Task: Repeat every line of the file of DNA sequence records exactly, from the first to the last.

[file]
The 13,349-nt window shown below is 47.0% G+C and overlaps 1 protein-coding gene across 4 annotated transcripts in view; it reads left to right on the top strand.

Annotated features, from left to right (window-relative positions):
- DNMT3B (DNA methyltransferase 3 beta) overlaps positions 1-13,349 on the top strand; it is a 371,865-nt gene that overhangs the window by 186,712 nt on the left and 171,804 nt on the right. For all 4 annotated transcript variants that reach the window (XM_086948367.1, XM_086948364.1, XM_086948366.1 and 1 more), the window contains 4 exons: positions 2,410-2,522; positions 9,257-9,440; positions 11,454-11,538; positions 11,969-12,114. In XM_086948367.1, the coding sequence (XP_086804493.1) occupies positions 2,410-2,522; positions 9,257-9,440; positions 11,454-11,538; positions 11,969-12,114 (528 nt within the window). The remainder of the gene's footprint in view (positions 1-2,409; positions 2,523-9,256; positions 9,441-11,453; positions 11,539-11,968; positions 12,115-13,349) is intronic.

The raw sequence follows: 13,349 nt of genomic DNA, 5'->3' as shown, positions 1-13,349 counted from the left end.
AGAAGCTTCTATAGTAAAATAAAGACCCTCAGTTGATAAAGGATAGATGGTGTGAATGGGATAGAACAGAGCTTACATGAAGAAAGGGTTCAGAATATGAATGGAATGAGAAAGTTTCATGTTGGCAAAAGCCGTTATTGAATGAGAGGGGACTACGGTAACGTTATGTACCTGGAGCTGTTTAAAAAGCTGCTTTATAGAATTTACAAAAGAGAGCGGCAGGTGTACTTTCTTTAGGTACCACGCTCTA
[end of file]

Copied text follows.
The 13,349-nt window shown below is 47.0% G+C and overlaps 1 protein-coding gene across 4 annotated transcripts in view; it reads left to right on the top strand.

Annotated features, from left to right (window-relative positions):
- DNMT3B (DNA methyltransferase 3 beta) overlaps positions 1-13,349 on the top strand; it is a 371,865-nt gene that overhangs the window by 186,712 nt on the left and 171,804 nt on the right. For all 4 annotated transcript variants that reach the window (XM_086948367.1, XM_086948364.1, XM_086948366.1 and 1 more), the window contains 4 exons: positions 2,410-2,522; positions 9,257-9,440; positions 11,454-11,538; positions 11,969-12,114. In XM_086948367.1, the coding sequence (XP_086804493.1) occupies positions 2,410-2,522; positions 9,257-9,440; positions 11,454-11,538; positions 11,969-12,114 (528 nt within the window). The remainder of the gene's footprint in view (positions 1-2,409; positions 2,523-9,256; positions 9,441-11,453; positions 11,539-11,968; positions 12,115-13,349) is intronic.

The raw sequence follows: 13,349 nt of genomic DNA, 5'->3' as shown, positions 1-13,349 counted from the left end.
AGAAGCTTCTATAGTAAAATAAAGACCCTCAGTTGATAAAGGATAGATGGTGTGAATGGGATAGAACAGAGCTTACATGAAGAAAGGGTTCAGAATATGAATGGAATGAGAAAGTTTCATGTTGGCAAAAGCCGTTATTGAATGAGAGGGGACTACGGTAACGTTATGTACCTGGAGCTGTTTAAAAAGCTGCTTTATAGAATTTACAAAAGAGAGCGGCAGGTGTACTTTCTTTAGGTACCACGCTCTA